Trade and store crypto
Can I buy Bitcoin and cryptocurrency in Latvia? The short answer is yes.
An introduction to Bitcoin and cryptocurrency trading in Latvia
Latvia, is a thriving fintech country and a strong regional hub for startups in finance, many of them among the fastest growing in Europe. The blockchain community is thriving, and the country has a traditionally strong finance sector in Riga with a well-developed digital infrastructure; and a tech-friendly and receptive institutional outlook.
Bitcoin, and cryptocurrencies generally, was readily accepted right at the outset in Latvia whose fintech-savvy population and ambitious financial community took it to heart. While it was never going to be legal tender in this switched-on Baltic state it was deemed a legitimate means of exchange complete with a set of cryptocurrency regulations to address risks but also realize the wider potential of blockchain and cryptocurrencies to the economy.
The means of exchanging crypto gains could be taxed, yet no VAT was applicable on crypto purchases of goods and services in Latvia, but much has developed in the crypto space since Bitcoin burst onto the scene. Latvia, like so many countries, is learning from analytical assessment of cryptocurrency and blockchain over the years to update its regulatory framework – something which is ongoing in all states across the world, of course.
Latvia, a touch belatedly compared to others, is attempting to strengthen its AML laws and regulations. As part of the EU, however, Latvia is looking closely at the huge moves on crypto regulation which are being developed in Brussels. Passing regulations that are out of step with forthcoming developments would be counterproductive.
That said, the country is only too aware of the need for updated regulations in the area of combatting money laundering and terrorist financing. There is also progress on the issues of consumer protection that have undoubtedly been spurred on here, and across the world, by the shenanigans of the FTX collapse – the ramifications of which have yet to be fully played out.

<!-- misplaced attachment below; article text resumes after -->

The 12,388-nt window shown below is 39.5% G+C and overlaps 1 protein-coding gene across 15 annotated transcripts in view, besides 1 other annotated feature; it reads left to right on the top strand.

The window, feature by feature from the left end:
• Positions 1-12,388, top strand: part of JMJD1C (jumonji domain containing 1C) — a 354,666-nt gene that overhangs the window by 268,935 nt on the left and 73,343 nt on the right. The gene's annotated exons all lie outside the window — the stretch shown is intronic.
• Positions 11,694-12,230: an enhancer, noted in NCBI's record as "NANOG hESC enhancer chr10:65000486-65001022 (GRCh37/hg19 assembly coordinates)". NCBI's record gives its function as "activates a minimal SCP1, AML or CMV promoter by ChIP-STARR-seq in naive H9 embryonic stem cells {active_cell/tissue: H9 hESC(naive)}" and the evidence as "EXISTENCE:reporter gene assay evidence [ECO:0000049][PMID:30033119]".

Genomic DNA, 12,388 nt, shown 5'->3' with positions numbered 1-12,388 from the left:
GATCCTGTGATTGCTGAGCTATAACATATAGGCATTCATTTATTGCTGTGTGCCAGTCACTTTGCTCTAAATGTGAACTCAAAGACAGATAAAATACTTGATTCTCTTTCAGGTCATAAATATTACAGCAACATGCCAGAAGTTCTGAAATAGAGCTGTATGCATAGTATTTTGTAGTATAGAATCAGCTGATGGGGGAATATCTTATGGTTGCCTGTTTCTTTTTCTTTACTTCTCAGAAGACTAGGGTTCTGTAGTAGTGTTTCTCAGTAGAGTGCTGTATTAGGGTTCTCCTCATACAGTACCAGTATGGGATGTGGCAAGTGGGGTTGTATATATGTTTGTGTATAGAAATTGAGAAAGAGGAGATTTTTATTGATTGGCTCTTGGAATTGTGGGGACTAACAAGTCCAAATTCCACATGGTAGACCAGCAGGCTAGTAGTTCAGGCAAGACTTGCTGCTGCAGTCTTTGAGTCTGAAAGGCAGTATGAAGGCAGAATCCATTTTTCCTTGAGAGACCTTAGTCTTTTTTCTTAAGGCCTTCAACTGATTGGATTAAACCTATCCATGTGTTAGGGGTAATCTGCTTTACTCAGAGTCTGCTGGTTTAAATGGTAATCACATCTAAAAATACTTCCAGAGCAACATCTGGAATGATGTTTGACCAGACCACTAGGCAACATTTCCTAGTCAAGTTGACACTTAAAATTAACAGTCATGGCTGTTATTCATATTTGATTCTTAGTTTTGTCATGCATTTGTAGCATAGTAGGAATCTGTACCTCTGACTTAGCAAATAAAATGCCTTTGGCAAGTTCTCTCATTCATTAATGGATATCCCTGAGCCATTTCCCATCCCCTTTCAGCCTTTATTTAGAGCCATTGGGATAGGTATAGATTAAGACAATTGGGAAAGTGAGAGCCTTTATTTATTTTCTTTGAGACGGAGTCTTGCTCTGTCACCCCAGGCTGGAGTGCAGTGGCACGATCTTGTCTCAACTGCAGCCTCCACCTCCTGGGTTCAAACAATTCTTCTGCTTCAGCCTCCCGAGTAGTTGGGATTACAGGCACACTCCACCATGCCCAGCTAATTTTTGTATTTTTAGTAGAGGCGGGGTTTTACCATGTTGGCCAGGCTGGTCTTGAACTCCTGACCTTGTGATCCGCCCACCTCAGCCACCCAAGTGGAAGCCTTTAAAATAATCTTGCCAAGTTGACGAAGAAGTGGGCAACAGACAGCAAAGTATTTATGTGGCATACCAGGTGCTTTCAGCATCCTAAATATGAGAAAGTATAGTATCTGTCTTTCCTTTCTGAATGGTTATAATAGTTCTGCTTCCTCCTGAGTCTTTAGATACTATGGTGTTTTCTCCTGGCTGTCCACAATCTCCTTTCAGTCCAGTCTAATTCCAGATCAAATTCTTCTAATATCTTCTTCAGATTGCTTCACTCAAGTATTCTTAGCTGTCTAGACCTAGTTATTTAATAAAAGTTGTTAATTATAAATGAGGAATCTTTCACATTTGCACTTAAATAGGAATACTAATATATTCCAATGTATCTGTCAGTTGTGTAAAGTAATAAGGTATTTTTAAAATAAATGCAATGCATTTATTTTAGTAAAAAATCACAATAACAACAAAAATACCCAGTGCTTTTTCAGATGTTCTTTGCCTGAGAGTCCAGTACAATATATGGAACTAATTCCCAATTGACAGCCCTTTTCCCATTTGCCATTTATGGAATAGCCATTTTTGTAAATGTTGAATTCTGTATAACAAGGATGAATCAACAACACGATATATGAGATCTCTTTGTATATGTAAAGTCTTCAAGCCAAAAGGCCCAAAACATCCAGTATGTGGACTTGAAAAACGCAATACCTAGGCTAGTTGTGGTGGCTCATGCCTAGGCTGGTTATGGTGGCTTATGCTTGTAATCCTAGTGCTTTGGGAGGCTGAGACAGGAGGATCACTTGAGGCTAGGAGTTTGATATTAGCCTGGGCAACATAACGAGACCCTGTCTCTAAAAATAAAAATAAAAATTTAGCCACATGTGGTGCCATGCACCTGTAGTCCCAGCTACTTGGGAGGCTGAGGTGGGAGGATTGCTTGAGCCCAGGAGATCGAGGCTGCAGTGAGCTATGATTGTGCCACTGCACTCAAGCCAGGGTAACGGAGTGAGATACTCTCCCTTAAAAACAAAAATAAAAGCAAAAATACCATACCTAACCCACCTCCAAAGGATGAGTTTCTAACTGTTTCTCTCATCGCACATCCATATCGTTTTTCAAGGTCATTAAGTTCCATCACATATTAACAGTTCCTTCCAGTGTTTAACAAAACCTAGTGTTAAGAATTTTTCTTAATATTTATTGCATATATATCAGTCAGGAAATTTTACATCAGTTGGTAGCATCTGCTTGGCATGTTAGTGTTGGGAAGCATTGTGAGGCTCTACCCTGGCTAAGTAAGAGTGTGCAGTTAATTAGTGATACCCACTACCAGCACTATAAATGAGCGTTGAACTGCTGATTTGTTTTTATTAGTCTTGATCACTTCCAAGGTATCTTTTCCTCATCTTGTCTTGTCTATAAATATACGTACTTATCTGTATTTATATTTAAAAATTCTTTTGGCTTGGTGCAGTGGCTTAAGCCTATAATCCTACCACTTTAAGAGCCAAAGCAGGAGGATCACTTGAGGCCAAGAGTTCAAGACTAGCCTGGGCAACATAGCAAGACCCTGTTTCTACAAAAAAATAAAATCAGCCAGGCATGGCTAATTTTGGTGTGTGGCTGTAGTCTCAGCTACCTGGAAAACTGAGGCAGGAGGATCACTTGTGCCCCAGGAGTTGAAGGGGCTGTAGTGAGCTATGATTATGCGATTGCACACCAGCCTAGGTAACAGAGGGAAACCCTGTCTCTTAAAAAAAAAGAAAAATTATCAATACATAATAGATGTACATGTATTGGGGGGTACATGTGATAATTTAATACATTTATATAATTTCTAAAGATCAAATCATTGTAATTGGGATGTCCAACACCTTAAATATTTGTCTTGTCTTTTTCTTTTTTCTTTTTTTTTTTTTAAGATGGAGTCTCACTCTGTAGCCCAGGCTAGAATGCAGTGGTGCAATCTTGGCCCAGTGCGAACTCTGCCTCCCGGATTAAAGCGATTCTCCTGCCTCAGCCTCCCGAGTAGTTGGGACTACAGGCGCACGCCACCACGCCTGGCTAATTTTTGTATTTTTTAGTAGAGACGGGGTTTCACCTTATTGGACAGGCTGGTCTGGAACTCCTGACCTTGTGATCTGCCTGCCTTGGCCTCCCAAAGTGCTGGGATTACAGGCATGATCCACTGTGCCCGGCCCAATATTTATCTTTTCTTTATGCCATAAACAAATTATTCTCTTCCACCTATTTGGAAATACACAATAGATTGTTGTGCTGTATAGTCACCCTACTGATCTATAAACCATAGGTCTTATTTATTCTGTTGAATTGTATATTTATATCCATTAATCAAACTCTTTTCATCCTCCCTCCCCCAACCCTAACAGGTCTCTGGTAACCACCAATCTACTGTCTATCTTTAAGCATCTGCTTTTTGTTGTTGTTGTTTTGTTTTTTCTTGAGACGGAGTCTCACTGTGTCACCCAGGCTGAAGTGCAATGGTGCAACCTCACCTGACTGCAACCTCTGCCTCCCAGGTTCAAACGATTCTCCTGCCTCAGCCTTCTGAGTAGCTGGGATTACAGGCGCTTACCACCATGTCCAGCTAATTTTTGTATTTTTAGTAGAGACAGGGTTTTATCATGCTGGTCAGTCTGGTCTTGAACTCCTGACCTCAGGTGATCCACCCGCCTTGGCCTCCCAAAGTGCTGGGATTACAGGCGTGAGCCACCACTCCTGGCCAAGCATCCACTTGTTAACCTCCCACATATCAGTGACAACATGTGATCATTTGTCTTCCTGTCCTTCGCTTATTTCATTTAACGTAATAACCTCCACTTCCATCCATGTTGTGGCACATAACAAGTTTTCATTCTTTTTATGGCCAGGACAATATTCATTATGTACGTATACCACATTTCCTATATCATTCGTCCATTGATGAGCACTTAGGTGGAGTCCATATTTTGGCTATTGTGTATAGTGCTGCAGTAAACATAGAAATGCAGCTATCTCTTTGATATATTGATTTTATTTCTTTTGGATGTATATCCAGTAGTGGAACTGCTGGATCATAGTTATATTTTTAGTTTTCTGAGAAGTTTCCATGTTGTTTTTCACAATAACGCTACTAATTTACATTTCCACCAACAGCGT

Also on the cards is an enhanced framework for the supervision of VASPs – virtual asset service providers – including exchanges, but also digital wallet service providers. Once again, such legislative moves will be in tandem with the EU.
A Latvian CBDC?
Latvia’s early activities with digital payments were described as the eurozone’s first instant payments system and compliant with the Single Euro Payments Area (Sepa) project way back in 2017. This early groundbreaking operation would suggest the country is more than keen on the possibilities of a CBDC.
Up until now, Lativa has been more than happy to play a part with a number of other countries including Spain, Germany, and Italy, in a joint exploration of the technical capabilities of blockchain-based central bank digital currency (CBDC).
The challenges facing CBDCs are being analyzed everywhere, but the testing of payments between digital euro users from Estonia, Latvia, Lithuania, and Spain highlighted the ability to pay some 300,000 simultaneous payments a second. In Latvia, much of the development and analysis is ongoing, as in many EU countries including Spain and France that have conducted wholesale CBDC trials.
Bitcoin mining in Latvia
Latvia’s a crypto-friendly country and with a supply of relatively low-cost electricity, there’s plenty of Bitcoin mining. Some estimates put the volume at some 1% of Latvia’s GDP a few years back when the price of Bitcoin was riding high – oh yes and the cool climate keeps those circuits cool too so there’s another reason not to do it. With bitcoin’s price having slumped during 2022 but now rising healthily, and with the endorsement of the government for bitcoin, there’s no reason to suppose mining won’t continue to grow apace.
Taxes in Latvia
Bitcoin taxation Latvia
Some countries slap a low fixed rate tax on crypto gains in order to increase the tax take, some offer tax concessions, and some increase the tax rates for crypto gains but in all cases, it has to be legitimized to some degree before governments can start raking in tax.
Early on Latvia deemed cryptocurrencies as a legal means of exchange, inevitably meaning that taxation would follow. And it did – with revenues from crypto trading subject to personal and corporate income tax including a flat income tax rate of 23%, with incomes from dividends and interest taxed at 10 15% and tax due on capital gains from shares, real estate, and intellectual property. Although the standard rate of Value Added Tax is 21%, financial transactions are VAT exempt.